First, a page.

Sign in with Microsoft
Sign in or create an account.
Select a different account.
You have multiple accounts
Choose the account you want to sign in with.

You can add a custom column to your current query by creating a formula. Power Query validates the formula syntax in the same way as the Query Editing dialog box. For more information about the Power Query Formula Language, see Create Power Query formulas

  1. To open a query, locate one previously loaded from the Power Query Editor, select a cell in the data, and then select Query > Edit. For more information see Create, edit, and load a query in Excel.

  2. Select Add ColumnCustom Column. the Custom Column dialog box appears.

  3. Enter a new column name.

  4. Insert a column into the Custom Column Formula box by selecting a column from the Available Columns list, and then selecting Insert.

    Note    You can reference multiple columns as long as you separate them with an operator. For example, to calculate a TotalSales column, you add Total and SalesTax using the formula = each [Total] + [SalesTax].

  5. Select OK

  6. Once you add a custom column, make sure it has an appropriate data type. If you see the Any The Any data type icon  icon to the left of the column header, change the data type to what you want. For more information, see Add or change data types.

Tip    You can try another approach to get the results you want. Use a custom column to merge values from two or more columns into a single custom column. For more information, see Merge columns

The following table summarizes common examples of custom formulas.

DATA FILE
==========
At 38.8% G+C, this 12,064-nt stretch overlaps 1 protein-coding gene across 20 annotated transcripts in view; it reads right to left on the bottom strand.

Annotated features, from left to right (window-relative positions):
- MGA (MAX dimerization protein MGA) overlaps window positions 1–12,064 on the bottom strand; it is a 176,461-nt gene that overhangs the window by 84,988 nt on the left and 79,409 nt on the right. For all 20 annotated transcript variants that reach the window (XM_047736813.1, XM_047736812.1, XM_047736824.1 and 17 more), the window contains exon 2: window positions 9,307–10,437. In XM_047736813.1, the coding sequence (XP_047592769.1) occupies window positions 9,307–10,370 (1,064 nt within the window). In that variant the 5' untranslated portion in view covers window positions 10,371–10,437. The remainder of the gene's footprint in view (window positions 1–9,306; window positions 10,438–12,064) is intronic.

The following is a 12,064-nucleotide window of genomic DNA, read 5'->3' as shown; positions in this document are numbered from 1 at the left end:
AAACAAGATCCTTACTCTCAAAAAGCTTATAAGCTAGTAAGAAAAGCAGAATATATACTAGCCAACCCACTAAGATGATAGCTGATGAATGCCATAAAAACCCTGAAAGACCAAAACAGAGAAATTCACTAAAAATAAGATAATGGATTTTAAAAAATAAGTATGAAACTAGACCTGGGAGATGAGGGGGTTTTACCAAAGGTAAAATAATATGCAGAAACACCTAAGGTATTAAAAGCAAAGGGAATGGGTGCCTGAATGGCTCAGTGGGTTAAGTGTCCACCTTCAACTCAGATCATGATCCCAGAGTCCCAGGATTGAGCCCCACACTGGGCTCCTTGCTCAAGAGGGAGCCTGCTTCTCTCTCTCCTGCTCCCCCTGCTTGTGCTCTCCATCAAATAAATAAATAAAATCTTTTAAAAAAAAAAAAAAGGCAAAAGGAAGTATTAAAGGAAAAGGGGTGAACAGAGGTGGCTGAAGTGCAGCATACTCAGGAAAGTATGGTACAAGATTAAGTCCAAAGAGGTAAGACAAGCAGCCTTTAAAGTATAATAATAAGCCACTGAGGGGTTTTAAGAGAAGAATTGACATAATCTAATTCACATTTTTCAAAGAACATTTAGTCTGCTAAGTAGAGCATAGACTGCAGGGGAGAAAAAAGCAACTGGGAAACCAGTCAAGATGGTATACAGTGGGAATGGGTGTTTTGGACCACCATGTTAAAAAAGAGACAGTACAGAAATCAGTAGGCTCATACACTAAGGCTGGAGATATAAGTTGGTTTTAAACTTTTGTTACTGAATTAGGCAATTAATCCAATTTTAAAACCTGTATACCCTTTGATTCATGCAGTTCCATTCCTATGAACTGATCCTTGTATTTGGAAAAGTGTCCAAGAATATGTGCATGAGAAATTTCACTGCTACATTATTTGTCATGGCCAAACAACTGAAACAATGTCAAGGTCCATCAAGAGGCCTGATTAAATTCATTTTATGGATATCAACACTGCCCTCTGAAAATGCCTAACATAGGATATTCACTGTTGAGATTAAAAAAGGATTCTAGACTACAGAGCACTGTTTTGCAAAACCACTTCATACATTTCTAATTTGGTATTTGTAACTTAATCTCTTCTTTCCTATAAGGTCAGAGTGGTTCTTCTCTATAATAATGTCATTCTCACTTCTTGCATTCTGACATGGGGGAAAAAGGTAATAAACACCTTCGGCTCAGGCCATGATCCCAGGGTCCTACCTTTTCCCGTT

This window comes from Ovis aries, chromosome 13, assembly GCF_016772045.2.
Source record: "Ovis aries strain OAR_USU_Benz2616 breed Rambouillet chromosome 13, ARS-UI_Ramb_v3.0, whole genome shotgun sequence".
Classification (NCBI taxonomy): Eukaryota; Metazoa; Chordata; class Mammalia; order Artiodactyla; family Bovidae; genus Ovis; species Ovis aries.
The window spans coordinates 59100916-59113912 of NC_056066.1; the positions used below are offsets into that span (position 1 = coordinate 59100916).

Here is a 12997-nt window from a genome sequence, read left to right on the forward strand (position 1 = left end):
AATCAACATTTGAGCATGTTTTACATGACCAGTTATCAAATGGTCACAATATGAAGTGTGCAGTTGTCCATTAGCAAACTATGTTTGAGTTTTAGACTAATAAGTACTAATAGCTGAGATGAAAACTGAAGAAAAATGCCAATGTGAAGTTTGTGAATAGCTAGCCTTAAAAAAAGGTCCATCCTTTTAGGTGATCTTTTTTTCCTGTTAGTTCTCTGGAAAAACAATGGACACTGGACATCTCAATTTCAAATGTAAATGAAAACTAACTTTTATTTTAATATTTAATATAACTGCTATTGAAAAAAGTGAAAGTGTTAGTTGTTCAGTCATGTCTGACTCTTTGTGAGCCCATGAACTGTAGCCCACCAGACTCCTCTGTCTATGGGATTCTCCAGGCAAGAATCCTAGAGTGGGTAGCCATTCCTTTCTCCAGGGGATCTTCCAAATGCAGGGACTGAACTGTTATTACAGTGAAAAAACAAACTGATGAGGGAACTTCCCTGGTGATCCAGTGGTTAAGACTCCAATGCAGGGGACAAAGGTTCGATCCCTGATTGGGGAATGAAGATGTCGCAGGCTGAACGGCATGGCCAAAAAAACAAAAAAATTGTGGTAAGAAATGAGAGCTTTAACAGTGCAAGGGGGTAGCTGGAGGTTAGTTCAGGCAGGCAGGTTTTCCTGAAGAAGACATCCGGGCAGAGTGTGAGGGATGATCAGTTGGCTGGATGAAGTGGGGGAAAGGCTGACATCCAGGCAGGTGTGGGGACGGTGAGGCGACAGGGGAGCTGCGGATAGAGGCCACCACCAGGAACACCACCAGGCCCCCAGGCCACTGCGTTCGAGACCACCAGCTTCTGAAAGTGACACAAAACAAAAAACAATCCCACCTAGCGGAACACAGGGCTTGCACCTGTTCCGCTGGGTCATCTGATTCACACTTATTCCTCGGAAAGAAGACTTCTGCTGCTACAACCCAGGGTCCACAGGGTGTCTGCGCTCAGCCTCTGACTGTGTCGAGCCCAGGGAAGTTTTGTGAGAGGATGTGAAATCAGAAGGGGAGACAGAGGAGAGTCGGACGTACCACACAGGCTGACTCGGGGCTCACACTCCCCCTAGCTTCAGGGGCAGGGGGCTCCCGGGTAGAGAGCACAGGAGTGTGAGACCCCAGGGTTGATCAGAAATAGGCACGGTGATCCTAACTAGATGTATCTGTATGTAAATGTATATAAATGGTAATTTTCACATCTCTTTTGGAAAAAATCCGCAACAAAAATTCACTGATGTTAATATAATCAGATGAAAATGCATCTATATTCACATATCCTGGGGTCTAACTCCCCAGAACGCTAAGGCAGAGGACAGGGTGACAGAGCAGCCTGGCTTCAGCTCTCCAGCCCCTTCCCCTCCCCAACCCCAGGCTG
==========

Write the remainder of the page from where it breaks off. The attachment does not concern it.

Creates a column with the text abc in all rows.


Creates a column with the result of 1 + 1 (2) in all rows.

[UnitPrice] * [Quantity]

Creates a column with the result of multiplying two table columns.

[UnitPrice] * (1 – [Discount]) * [Quantity]

Calculates the total price, considering the Discount column.

"Hello" & [Name]

Combines Hello with the contents of the Name column in a new column.


Creates a new column that displays a weekday name, such as Monday, derived from a DOB Date/Time column data type.


Creates a new column that displays just the time derived from a DOB Date/Time column data type.


Creates a new column that displays the month as a number from 1 to 12, such as 4 for April, derived from a DOB Date/Time column data type.

See Also

Power Query for Excel Help

Add a custom column (

Add a column based on a data type (Power Query)

Add an index column (

Need more help?

Want more options?

Explore subscription benefits, browse training courses, learn how to secure your device, and more.

Communities help you ask and answer questions, give feedback, and hear from experts with rich knowledge.

Was this information helpful?

What affected your experience?
By pressing submit, your feedback will be used to improve Microsoft products and services. Your IT admin will be able to collect this data. Privacy Statement.

Thank you for your feedback!